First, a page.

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24 Hours in Hanoi

By: Tanja Wessels Posted: February-18-2010 in
the streets of the Old Quarter are a visual feast
Tanja Wessels

The Vietnamese capital has long been on my destination shortlist and when the boyfriend came to visit I didn’t think twice about telling him how vital a visit to Hanoi was on his first trip to Asia. (After a visit to Angkor Wat first- of course). On the 10th of October this year Hanoi will be turning 1000, it’s a good thing cities don’t get cakes with candles them. Having spent 5 days getting to grips with it, I have taken the highlights and compiled the ideal day in Hanoi.

I can think of no better place on earth to get excited about a cup of coffee in the morning than Vietnam. The chocolaty richness of every cup, iced or hot, is truly an experience to rave about and available everywhere. So wherever breakfast finds you, be sure to include it in the mix. Map in hand, make your way to Ho Chi Minh’s final resting place, a granite mausoleum modeled after Lenin's Tomb in Moscow. He may have never wanted to be put on display in this manner but his people clearly had a different idea- so on display he is. The hours are variable and it’s mornings only, so be sure to check in advance.

The mood then becomes very serious indeed and any conversations or desires to put your hands in your pockets should be left at the entrance. It is true- you are not allowed to walk around with your hands in your pockets. Once inside the mausoleum all is serene and surreal, making it a haunting and memorable experience.

Considering the rather heavy start to the day, nip into Café Smile for a coffee. Run by the Hoa Sua School for Disadvantaged Youth, the waiters are students at the school and the location and staff are utterly charming. When you feel you have caught your breath it is time to see the Temple of Literature. Dating from 1070, Vietnam’s oldest ‘university’ is marvelous. Dedicated to Confucius the space is dotted with ponds and gardens throughout a series of courtyards.

Overlooking the Temple of Literature is a wonderful 4-storey restaurant called Koto (Know One Teach One) and this is definitely the place for lunch after your visit. An adventurous menu offering local specialties means that it’s very popular, so booking is recommended. As with Café Smile, Koto offers vocational training programs for street kids, so feed your body and you feed your soul.

The Old Quarter is a must for any visitor to Hanoi and the rest of the day can easily be spent here. However, before venturing in, take a deep, deep breath and brace yourself for the never-ending sound of beeping horns and more motorbikes than ants on a lump of sugar. A walk along Hoan Kiem Lake at the heart of the old city is a good way to ease into the chaos that awaits. Pop into Ngoc Son Temple, have a wander and then zip out, cross the road and turn left up Hang Dau. And let the fun begin!

If you have ever wondered what a roasted dog looks like steer yourself to Cau Go Wet Market- you may just ‘get lucky’. We did and I can report that it ain’t pretty- it was a medium sized canine and he left little to the imagination, he looked so life-like when cooked, all that was missing was his collar…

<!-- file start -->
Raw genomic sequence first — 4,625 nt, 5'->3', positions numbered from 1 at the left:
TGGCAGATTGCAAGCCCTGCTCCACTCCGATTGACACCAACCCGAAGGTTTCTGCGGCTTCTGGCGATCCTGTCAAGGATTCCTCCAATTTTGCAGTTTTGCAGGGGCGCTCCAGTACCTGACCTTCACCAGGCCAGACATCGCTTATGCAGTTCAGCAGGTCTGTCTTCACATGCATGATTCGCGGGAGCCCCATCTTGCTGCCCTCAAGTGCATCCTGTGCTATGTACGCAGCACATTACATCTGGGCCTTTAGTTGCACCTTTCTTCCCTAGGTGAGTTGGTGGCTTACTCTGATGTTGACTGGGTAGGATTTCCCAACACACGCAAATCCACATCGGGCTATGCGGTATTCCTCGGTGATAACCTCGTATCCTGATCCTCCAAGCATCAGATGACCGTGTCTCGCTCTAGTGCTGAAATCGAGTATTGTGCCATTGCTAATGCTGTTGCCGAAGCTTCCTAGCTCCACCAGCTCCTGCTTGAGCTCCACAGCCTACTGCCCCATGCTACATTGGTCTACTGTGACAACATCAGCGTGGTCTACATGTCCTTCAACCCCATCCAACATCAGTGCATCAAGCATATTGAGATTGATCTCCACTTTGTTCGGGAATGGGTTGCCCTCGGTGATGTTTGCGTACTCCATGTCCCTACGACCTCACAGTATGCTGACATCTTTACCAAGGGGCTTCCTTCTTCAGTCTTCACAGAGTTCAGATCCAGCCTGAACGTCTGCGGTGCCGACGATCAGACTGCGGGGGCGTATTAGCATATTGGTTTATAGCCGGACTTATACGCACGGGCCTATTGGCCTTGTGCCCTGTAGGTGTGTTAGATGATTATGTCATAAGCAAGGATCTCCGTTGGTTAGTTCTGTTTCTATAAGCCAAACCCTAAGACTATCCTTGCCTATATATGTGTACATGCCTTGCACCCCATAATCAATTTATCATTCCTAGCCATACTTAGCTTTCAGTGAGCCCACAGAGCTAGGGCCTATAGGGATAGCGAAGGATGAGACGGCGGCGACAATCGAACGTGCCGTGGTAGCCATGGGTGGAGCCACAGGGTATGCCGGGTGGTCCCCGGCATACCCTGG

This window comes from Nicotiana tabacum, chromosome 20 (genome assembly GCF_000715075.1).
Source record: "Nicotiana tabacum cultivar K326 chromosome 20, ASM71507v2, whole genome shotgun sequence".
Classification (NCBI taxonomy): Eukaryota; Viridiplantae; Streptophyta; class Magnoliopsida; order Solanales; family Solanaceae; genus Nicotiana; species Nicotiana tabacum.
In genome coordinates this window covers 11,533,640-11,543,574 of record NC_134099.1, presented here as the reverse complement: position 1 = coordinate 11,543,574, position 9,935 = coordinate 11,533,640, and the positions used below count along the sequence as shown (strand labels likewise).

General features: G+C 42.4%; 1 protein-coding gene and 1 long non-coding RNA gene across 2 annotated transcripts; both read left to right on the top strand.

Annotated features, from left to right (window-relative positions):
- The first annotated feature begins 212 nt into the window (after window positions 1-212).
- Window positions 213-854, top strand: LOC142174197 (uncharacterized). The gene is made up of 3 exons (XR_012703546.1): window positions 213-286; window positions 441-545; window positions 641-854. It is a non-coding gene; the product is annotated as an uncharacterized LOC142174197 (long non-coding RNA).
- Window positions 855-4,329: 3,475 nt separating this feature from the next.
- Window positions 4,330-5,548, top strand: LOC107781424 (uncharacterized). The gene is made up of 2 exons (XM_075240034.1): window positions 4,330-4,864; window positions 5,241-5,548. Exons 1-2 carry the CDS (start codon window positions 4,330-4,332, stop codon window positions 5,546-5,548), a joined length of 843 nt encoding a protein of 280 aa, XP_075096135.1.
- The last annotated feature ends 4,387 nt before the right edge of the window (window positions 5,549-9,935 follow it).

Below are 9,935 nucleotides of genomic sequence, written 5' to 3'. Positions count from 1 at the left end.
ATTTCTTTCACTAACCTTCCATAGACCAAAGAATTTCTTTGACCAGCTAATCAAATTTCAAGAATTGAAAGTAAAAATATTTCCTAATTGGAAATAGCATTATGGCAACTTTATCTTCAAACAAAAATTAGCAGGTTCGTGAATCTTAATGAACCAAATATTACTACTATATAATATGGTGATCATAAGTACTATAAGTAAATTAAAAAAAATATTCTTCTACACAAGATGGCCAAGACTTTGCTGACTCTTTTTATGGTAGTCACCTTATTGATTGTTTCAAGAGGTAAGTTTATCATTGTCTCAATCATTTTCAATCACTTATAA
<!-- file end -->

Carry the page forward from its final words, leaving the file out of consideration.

For a more cerebral experience visit the historic ‘tube’ house at #87 Ma May Street. These long narrow houses are divided into sections, the narrowness being down to the fact that properties were taxed on the basis of their street frontage. Number #87 offers a fine example as well as all the necessary historical background.

Make your way around the Old Quarter at a leisurely pace – with the traffic and pedestrians there is little alternative – once you resign yourself to the acoustic and visual orgy it becomes a little less overwhelming.

Lacquer, ink stamps, silk and embroidered products are but some examples of the items to take back home and shops pepper the streets in abundance. Temples are also in plentiful and offer a welcome respite from the bustling pace on the pavements. Bach Ma Temple on Hang Boum Street is one such place.

When it's time to start winding the day down there is no better way to really enjoy the atmosphere in this part of town than to sit yourself down on a little plastic chair and enjoy a glass if Bia Hoi (fresh beer) on "Bia Hoi corner" which is the crossing of Ta Hien and Luong Ngoc Quyen streets. Marvel at the lack of road rage as people experience constant ‘near misses’ in the traffic and unwind as the world zooms by.

As dinnertime approaches hop into a cab and head to Bobby Chin’s Restaurant. The TV chef’s restaurant has a great lounge in which to sip creative cocktails. On the night we went there was live music and a glamorous crowd to boot. The menu was fun and the friendly service made it a wonderful ending to a lively day.

There are not many places in the world where one wakes up to visit the embalmed body of a former leader, spends hours avoiding being road-kill all the while experiencing amazing temples charged up on fantastic coffee and enjoying a buzzing atmosphere- that is Hanoi, a well-deserved destination on any travel itinerary.

Ho Chi Minh Mausoleum 5 Pho Ngoc Ha, Ba Dinh District tel: (84 4) 942 1061
Café Smile 5 Van Mieu Street, Dong Da tel: (84 4) 3843 88 50
Koto Restaurant 59 Van Mieu Street,
Dong Da tel: (84 4) 3747 0337
Bach Ma Temple Hang Boum Street
Bobby Chinn 1 Ba Trieu Street Hoan Kiem tel: (84 4) 934 85 77

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user avatar Anonymous

great article

Great article! Now am thinking I may go in October for the 1000th birthday.
I've also been to Bobby chin and love it. Will check out your other suggestions too.


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